It is my pleasure to announce that the user of the month for December 2012 is Kurt LaButti from the Department of Energy's Joint Genome Institute.
Kurt has been in the genomics industry since 2001. He started at what is now the Broad Institute of Harvard and MIT working on the human genome. He performed closure on chromosomes 17 and 11. He then transitioned into bioinformatics and assembly analysis, working primarily on fungi and virus genomes. At the Joint Genome Institute, he assembles and analyzes data from the DOE community, sequencing relevant organisms. His group handles microbes, metagenomes, fungi, and other interesting projects.
Kurt has moved more than 18 TBs of data in less than a month among NERSC and Joint Genome Institute data transfer nodes, his Globus Connect endpoint, and the NERSC High Performance Storage System (HPSS). He has gotten data transfer rates as high as 3.7 Gbps. It is interesting to note that he got this rate of 3.7 Gbps for transfers to HPSS, a hierarchical storage system with tape backend. NERSC provides a GridFTP interface to their HPSS using the GridFTP server Data Storage Interface (DSI) module for HPSS.
Kurt's dataset ranges from very small files (as small as few kilobytes) to huge files (as large as a terabyte). Occasionally, his transfers ran into some transient failures and sometimes, failures that require manual intervention—for example, permission denied and disk quota exceeded errors. In all the circumstances, Globus Online automatically resumed the transfers as soon as the problem was fixed.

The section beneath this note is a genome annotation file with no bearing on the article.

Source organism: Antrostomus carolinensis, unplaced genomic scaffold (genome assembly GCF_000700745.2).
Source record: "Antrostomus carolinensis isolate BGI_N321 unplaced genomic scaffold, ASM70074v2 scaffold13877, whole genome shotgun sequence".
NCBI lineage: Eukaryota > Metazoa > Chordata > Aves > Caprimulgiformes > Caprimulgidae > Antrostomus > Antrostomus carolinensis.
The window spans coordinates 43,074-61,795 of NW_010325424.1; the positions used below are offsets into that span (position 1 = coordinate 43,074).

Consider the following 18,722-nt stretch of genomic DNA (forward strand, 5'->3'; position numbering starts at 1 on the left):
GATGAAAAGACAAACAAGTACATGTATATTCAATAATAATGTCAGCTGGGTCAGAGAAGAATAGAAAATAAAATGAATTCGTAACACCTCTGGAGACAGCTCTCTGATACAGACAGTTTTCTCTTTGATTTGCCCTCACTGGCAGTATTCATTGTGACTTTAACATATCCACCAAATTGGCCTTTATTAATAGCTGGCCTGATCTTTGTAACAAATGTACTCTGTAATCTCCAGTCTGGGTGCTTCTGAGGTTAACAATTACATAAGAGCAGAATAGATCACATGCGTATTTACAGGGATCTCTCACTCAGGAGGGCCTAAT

"Technology has been rapidly evolving since I started. I've been around long enough to see the sequencing data evolve from Sanger and capillary sequencing, to 454 pyrosequencing, to what we typically use today, Illumina and single molecule real time PacBio! As the methods and output data evolved, so did the speed and amount of data produced from these fantastic machines," says Kurt.
"In the past you might have thought getting enough data was an issue,” he adds. “These days just dealing with the amount of data produced is one of the biggest issues. These machines produce enormous amounts of data. In my graduate school days KB was the unit of measure we most used in lab. Today it's GB or TB! Moving, storing, analyzing, and dealing with all of this data can be a real issue. Some regularly mail DVDs of data around the country because it's faster than ftp and other in silico methods. I use Globus Online to transfer data, output, reports, etc., all over the place! It makes it unbelievably convenient and easy to do so and am very happy with it."
Congratulation Kurt and thanks for your continued use of Globus Online!